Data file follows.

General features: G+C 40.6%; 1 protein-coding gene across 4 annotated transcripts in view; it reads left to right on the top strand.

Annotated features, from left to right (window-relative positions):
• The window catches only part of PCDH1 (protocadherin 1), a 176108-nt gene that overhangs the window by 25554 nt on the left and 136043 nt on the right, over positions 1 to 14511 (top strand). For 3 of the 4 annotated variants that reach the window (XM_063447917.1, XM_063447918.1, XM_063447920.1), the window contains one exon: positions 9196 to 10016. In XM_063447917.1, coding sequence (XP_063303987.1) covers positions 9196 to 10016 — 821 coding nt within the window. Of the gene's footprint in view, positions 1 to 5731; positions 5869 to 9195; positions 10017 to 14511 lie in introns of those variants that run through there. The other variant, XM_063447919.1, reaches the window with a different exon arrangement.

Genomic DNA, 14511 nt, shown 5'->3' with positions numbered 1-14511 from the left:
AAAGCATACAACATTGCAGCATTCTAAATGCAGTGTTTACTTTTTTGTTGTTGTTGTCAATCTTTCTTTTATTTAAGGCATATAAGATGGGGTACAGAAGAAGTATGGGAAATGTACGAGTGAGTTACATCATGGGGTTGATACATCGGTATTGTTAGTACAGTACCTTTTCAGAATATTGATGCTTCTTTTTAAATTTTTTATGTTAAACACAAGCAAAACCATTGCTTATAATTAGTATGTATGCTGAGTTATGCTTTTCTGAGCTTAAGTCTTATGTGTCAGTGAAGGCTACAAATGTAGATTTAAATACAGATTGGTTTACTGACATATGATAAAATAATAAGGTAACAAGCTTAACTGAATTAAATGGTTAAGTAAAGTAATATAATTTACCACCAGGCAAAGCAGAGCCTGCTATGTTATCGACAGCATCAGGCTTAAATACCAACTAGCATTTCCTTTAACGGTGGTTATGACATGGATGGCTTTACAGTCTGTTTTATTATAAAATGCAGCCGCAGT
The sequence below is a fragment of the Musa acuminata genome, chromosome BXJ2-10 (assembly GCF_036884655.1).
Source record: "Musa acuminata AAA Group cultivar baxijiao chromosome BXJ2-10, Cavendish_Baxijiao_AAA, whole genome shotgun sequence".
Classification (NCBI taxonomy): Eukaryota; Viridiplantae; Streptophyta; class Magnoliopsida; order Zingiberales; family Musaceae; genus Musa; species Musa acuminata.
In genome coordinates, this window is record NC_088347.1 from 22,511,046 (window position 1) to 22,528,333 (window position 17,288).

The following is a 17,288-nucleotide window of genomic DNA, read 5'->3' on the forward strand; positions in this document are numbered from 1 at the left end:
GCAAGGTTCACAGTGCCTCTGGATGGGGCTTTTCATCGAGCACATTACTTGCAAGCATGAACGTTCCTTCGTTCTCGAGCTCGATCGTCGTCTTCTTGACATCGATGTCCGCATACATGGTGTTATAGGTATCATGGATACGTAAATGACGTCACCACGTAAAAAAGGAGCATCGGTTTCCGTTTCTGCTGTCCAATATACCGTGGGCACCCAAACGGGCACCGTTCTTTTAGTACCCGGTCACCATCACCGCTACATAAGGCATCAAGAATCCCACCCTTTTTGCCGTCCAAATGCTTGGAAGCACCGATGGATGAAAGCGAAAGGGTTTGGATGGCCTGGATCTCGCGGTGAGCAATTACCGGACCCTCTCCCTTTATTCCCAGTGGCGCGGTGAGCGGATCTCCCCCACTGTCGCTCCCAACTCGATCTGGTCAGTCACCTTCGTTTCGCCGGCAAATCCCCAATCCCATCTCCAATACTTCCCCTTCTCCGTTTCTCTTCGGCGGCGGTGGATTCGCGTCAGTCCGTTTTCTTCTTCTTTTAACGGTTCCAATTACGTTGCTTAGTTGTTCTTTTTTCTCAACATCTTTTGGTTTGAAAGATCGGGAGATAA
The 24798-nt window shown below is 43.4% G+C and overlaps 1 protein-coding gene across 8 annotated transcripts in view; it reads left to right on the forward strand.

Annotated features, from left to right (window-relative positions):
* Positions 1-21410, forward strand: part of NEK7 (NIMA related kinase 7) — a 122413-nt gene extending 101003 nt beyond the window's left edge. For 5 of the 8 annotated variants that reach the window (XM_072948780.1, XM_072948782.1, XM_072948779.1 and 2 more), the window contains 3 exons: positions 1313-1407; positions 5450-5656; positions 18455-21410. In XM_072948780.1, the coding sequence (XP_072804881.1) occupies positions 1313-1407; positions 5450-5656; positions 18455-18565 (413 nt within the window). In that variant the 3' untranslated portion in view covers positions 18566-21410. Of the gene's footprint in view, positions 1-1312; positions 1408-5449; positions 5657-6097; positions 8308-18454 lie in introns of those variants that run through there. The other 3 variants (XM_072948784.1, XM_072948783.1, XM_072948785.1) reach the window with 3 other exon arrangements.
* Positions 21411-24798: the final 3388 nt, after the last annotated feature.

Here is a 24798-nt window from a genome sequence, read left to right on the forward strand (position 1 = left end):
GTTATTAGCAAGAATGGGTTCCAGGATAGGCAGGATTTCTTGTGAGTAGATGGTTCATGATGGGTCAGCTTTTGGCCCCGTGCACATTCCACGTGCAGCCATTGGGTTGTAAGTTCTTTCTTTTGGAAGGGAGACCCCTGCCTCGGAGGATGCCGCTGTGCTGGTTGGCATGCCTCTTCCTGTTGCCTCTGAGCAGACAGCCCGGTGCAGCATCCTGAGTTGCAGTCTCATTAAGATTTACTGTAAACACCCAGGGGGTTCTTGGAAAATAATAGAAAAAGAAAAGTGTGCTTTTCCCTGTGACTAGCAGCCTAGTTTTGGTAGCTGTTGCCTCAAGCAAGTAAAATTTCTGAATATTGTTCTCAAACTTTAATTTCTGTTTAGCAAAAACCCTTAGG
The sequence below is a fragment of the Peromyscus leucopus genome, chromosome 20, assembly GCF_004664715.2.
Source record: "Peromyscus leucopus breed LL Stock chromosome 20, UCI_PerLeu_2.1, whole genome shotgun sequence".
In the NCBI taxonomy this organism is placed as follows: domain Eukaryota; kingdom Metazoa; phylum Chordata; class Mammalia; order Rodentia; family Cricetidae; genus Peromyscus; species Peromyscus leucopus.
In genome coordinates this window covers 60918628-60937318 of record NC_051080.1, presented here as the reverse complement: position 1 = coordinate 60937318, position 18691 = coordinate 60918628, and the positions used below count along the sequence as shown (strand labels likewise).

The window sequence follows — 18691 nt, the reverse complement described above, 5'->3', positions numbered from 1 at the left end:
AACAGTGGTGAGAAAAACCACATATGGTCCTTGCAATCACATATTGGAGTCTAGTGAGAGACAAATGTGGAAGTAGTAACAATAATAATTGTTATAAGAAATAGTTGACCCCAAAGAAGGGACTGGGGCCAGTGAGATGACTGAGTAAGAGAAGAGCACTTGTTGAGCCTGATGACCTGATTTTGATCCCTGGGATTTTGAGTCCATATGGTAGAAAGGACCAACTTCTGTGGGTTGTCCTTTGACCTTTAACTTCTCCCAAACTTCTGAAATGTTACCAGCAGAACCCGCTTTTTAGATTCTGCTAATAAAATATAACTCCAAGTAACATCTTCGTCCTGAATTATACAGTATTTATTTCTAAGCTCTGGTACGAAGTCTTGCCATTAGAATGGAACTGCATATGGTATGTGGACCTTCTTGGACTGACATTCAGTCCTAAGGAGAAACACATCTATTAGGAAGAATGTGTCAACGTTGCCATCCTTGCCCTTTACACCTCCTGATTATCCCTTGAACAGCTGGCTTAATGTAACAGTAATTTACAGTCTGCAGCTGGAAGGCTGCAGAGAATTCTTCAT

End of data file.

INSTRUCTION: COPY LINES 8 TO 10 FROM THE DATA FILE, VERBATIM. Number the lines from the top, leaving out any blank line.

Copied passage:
Classification (NCBI taxonomy): Eukaryota; Viridiplantae; Streptophyta; class Magnoliopsida; order Zingiberales; family Musaceae; genus Musa; species Musa acuminata.
In genome coordinates, this window is record NC_088347.1 from 22,511,046 (window position 1) to 22,528,333 (window position 17,288).

The following is a 17,288-nucleotide window of genomic DNA, read 5'->3' on the forward strand; positions in this document are numbered from 1 at the left end: